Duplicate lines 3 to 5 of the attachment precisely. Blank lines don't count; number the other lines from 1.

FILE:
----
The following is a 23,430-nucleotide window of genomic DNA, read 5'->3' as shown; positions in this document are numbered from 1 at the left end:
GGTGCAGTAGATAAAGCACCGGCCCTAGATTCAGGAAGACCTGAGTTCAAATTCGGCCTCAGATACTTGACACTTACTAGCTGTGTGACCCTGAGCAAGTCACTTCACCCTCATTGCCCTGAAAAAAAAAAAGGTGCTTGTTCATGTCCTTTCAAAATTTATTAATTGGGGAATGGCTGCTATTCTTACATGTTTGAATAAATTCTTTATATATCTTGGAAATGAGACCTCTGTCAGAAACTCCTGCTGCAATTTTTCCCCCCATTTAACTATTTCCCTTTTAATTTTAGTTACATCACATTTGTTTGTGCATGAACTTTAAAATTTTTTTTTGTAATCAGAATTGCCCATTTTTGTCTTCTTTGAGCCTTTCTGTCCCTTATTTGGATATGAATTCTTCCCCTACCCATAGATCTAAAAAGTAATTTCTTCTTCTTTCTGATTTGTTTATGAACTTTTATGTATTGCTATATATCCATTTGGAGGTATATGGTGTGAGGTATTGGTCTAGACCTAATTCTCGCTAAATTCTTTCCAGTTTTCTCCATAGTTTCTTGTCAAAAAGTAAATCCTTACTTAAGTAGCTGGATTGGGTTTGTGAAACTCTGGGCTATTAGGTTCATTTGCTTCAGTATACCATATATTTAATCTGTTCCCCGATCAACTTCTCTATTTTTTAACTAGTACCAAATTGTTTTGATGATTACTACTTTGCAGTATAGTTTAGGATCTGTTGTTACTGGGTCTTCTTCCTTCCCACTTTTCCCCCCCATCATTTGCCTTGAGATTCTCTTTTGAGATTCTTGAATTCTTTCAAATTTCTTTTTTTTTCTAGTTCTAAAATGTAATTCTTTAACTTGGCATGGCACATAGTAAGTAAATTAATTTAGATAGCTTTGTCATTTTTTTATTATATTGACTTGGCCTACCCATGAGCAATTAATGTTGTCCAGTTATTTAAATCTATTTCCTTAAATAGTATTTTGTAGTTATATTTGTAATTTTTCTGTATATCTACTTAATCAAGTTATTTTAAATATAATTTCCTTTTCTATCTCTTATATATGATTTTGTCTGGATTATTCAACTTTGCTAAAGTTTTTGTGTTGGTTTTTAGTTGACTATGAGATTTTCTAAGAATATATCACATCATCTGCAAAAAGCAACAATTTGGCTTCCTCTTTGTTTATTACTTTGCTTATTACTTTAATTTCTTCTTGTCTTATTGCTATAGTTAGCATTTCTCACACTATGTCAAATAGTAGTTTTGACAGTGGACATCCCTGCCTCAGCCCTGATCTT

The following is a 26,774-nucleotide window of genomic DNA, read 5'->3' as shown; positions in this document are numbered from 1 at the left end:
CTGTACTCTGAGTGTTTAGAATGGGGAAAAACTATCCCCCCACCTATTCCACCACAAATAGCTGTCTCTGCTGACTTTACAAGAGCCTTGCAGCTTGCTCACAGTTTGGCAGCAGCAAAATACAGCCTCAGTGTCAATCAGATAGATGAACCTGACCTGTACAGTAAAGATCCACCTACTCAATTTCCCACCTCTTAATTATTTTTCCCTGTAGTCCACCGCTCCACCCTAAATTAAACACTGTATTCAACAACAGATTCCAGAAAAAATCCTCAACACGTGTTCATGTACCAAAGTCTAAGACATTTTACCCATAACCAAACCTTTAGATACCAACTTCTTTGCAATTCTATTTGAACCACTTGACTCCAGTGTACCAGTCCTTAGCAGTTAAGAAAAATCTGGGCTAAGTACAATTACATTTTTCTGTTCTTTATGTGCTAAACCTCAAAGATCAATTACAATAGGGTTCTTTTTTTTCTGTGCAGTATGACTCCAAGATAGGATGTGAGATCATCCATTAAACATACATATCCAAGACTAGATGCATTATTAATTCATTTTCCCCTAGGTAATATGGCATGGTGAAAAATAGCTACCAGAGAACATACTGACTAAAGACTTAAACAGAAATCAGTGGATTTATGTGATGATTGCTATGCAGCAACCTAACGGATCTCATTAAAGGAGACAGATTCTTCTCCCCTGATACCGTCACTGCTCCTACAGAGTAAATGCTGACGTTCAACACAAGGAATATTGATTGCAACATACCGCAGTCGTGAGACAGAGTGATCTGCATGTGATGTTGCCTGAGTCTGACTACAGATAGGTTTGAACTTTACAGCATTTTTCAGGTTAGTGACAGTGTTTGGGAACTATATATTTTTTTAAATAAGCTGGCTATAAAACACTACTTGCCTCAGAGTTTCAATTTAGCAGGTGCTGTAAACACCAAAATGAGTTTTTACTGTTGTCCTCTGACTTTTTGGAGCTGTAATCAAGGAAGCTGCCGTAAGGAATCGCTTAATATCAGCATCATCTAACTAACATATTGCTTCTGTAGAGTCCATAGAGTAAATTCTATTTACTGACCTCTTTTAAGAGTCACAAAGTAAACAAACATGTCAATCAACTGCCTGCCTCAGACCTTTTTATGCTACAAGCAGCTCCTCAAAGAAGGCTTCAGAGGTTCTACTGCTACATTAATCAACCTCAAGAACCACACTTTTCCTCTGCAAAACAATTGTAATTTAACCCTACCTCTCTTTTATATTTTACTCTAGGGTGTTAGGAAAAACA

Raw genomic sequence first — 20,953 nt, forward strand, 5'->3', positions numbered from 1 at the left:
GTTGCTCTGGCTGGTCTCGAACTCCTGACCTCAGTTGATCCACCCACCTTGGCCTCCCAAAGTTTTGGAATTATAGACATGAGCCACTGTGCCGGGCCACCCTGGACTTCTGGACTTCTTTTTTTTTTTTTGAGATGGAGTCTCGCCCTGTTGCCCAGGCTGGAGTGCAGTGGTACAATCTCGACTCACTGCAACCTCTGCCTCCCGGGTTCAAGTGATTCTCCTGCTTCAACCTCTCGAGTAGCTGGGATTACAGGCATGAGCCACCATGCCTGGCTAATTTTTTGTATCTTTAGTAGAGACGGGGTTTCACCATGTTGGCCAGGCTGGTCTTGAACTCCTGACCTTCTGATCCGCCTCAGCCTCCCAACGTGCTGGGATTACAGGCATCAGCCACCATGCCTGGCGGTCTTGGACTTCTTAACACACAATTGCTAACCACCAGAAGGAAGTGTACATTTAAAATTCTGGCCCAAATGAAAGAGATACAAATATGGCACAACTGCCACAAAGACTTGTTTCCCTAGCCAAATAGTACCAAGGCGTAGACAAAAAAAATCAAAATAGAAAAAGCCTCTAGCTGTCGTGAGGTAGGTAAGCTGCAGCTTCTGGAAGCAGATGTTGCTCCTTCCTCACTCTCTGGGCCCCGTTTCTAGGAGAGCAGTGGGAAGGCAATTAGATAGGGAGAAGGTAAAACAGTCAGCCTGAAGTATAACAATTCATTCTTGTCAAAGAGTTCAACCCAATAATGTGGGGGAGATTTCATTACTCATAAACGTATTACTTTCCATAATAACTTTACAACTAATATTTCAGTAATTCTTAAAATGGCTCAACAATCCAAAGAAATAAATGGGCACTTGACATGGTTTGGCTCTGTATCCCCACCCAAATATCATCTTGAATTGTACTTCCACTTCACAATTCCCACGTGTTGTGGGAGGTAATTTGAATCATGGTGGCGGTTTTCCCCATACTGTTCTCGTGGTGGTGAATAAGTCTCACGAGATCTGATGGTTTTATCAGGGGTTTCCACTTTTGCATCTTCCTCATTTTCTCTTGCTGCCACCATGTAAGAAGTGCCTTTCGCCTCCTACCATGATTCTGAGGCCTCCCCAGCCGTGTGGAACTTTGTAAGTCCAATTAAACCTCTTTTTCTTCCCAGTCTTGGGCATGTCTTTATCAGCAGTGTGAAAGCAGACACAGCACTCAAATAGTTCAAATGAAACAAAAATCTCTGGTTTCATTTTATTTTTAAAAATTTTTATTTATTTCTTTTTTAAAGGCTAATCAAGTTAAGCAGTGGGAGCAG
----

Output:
The following is a 26,774-nucleotide window of genomic DNA, read 5'->3' as shown; positions in this document are numbered from 1 at the left end:
CTGTACTCTGAGTGTTTAGAATGGGGAAAAACTATCCCCCCACCTATTCCACCACAAATAGCTGTCTCTGCTGACTTTACAAGAGCCTTGCAGCTTGCTCACAGTTTGGCAGCAGCAAAATACAGCCTCAGTGTCAATCAGATAGATGAACCTGACCTGTACAGTAAAGATCCACCTACTCAATTTCCCACCTCTTAATTATTTTTCCCTGTAGTCCACCGCTCCACCCTAAATTAAACACTGTATTCAACAACAGATTCCAGAAAAAATCCTCAACACGTGTTCATGTACCAAAGTCTAAGACATTTTACCCATAACCAAACCTTTAGATACCAACTTCTTTGCAATTCTATTTGAACCACTTGACTCCAGTGTACCAGTCCTTAGCAGTTAAGAAAAATCTGGGCTAAGTACAATTACATTTTTCTGTTCTTTATGTGCTAAACCTCAAAGATCAATTACAATAGGGTTCTTTTTTTTCTGTGCAGTATGACTCCAAGATAGGATGTGAGATCATCCATTAAACATACATATCCAAGACTAGATGCATTATTAATTCATTTTCCCCTAGGTAATATGGCATGGTGAAAAATAGCTACCAGAGAACATACTGACTAAAGACTTAAACAGAAATCAGTGGATTTATGTGATGATTGCTATGCAGCAACCTAACGGATCTCATTAAAGGAGACAGATTCTTCTCCCCTGATACCGTCACTGCTCCTACAGAGTAAATGCTGACGTTCAACACAAGGAATATTGATTGCAACATACCGCAGTCGTGAGACAGAGTGATCTGCATGTGATGTTGCCTGAGTCTGACTACAGATAGGTTTGAACTTTACAGCATTTTTCAGGTTAGTGACAGTGTTTGGGAACTATATATTTTTTTAAATAAGCTGGCTATAAAACACTACTTGCCTCAGAGTTTCAATTTAGCAGGTGCTGTAAACACCAAAATGAGTTTTTACTGTTGTCCTCTGACTTTTTGGAGCTGTAATCAAGGAAGCTGCCGTAAGGAATCGCTTAATATCAGCATCATCTAACTAACATATTGCTTCTGTAGAGTCCATAGAGTAAATTCTATTTACTGACCTCTTTTAAGAGTCACAAAGTAAACAAACATGTCAATCAACTGCCTGCCTCAGACCTTTTTATGCTACAAGCAGCTCCTCAAAGAAGGCTTCAGAGGTTCTACTGCTACATTAATCAACCTCAAGAACCACACTTTTCCTCTGCAAAACAATTGTAATTTAACCCTACCTCTCTTTTATATTTTACTCTAGGGTGTTAGGAAAAACA

Raw genomic sequence first — 20,953 nt, forward strand, 5'->3', positions numbered from 1 at the left: